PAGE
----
My roles have changed over the years. As far as titles, I started as a senior technician and then became a project manager, a senior project manager, and a manager, and I am now a senior manager leading a new department named Geospatial Operational Services. Ultimately, I moved from New Jersey American Water to American Water Service Company, which serves all the company’s regulated state subsidiaries.
Part of my current role includes generating value from cutting-edge geospatial technologies. We figure out how they fit into the business. UAS (unmanned aerial systems) affect many departments, including supply chain, legal, risk management (insurance), physical security, cybersecurity, production, operations, engineering, and communications.
The drone industry is maturing rapidly and is heading toward more automation and integration into the national airspace. From a regulations standpoint, UAS will soon operate similarly to traditional aviation. With this in mind, my most recent professional development is working through the Mercer County College aviation and technology program in New Jersey, where I am learning to fly manned aircraft and earning my commercial pilot’s license. I am also learning a great deal about how the commercial aviation world developed and how it operates today, which is helping me build a better drone program with the various stakeholders at American Water.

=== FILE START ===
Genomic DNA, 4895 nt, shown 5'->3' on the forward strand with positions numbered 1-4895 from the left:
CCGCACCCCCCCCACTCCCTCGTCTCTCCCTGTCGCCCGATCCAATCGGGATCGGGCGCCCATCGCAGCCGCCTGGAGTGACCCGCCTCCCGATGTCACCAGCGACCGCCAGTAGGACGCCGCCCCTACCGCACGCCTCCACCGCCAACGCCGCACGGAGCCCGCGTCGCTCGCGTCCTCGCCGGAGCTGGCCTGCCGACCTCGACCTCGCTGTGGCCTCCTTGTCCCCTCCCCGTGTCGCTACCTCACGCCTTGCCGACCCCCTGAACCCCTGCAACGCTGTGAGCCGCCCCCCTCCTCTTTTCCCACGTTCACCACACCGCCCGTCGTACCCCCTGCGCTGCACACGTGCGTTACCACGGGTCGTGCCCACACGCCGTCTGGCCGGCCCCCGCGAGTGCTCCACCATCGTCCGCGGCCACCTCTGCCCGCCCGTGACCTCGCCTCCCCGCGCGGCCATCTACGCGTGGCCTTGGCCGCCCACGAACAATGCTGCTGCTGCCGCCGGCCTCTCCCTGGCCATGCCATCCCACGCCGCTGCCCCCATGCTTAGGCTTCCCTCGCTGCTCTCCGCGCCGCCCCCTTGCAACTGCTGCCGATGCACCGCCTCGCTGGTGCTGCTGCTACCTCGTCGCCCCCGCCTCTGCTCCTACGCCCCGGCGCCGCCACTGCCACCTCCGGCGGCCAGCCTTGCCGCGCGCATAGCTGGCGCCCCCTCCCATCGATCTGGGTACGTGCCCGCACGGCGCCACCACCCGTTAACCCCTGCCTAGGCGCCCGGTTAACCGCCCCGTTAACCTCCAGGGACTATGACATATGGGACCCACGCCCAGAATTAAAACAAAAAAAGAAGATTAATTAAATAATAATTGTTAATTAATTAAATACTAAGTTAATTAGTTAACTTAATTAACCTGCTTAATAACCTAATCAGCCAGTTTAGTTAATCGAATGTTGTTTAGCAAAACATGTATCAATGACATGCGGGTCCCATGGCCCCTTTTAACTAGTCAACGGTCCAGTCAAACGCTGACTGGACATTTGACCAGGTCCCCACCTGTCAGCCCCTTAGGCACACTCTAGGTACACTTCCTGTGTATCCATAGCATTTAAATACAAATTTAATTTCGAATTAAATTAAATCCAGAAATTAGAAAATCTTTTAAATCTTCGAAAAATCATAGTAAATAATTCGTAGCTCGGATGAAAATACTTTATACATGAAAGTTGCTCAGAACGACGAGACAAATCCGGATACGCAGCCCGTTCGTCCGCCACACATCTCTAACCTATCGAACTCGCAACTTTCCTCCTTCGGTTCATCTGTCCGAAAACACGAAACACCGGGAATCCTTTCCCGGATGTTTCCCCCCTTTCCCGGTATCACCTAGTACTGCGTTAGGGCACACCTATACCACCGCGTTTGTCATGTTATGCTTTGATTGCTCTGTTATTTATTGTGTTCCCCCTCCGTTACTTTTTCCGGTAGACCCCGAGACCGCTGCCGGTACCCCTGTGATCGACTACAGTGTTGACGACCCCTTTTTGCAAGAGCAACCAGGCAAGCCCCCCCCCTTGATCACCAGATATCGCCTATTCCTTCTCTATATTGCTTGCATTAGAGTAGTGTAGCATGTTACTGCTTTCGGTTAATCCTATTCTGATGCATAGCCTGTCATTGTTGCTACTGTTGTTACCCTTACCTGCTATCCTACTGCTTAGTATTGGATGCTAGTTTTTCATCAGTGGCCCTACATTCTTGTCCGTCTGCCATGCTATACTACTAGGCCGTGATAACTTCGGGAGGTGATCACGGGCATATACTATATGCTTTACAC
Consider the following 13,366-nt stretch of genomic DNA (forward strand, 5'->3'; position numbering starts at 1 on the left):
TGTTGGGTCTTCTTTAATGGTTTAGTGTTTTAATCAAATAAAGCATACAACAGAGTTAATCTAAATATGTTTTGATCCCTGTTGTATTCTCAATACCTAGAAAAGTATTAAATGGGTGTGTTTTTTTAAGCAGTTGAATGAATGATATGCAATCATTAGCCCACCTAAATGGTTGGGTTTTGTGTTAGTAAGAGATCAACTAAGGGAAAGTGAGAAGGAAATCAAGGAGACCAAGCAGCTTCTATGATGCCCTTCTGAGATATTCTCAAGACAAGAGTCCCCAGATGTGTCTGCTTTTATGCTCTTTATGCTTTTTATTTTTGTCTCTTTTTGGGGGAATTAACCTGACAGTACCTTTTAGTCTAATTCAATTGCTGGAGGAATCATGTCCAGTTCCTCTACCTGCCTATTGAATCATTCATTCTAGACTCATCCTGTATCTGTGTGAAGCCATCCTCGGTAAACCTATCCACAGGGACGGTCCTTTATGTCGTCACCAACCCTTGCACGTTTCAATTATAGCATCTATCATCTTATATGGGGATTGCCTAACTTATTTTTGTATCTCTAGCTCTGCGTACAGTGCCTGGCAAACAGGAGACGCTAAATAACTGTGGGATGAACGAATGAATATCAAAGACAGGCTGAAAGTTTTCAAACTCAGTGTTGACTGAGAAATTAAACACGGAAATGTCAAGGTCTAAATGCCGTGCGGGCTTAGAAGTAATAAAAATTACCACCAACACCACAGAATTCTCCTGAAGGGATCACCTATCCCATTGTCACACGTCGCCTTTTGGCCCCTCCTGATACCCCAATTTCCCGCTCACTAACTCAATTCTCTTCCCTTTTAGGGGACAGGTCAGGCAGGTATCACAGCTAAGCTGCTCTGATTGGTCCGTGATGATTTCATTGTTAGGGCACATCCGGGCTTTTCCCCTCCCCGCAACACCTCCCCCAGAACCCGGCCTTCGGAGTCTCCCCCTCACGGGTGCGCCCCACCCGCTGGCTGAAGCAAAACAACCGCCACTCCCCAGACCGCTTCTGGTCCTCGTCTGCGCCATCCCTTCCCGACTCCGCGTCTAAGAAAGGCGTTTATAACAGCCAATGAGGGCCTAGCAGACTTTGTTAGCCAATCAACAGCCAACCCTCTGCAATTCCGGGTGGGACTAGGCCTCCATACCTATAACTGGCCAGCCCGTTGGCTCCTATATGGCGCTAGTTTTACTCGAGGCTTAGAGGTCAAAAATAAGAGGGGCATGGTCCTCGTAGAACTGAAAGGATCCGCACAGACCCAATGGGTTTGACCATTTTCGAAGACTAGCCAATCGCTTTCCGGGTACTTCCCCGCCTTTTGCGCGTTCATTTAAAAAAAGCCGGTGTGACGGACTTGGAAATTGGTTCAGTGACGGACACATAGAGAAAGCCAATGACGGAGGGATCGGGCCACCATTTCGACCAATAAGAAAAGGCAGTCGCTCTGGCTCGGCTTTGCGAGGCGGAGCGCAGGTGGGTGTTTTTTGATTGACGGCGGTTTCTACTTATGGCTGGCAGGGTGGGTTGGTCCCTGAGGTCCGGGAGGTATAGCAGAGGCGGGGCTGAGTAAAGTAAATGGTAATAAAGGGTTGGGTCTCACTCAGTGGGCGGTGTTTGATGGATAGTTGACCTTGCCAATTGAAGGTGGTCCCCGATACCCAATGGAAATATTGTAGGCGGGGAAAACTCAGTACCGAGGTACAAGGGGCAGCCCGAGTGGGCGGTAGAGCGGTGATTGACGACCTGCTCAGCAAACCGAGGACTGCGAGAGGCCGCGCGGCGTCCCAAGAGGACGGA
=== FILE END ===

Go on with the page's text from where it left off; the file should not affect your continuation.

Kris Polly: Please tell us about American Water.
Chris Kahn: With headquarters in Camden, New Jersey, American Water is the largest and most geographically diverse publicly traded U.S. water and wastewater utility company. The company employs more than 7,100 dedicated professionals who provide regulated and market-based drinking water, wastewater, and other related services to more than 14 million people in 46 states. The company has 15 regulated state subsidiaries, including New Jersey American Water, which is the largest publicly traded water and wastewater services provider in New Jersey, serving 2.7 million people in 192 communities.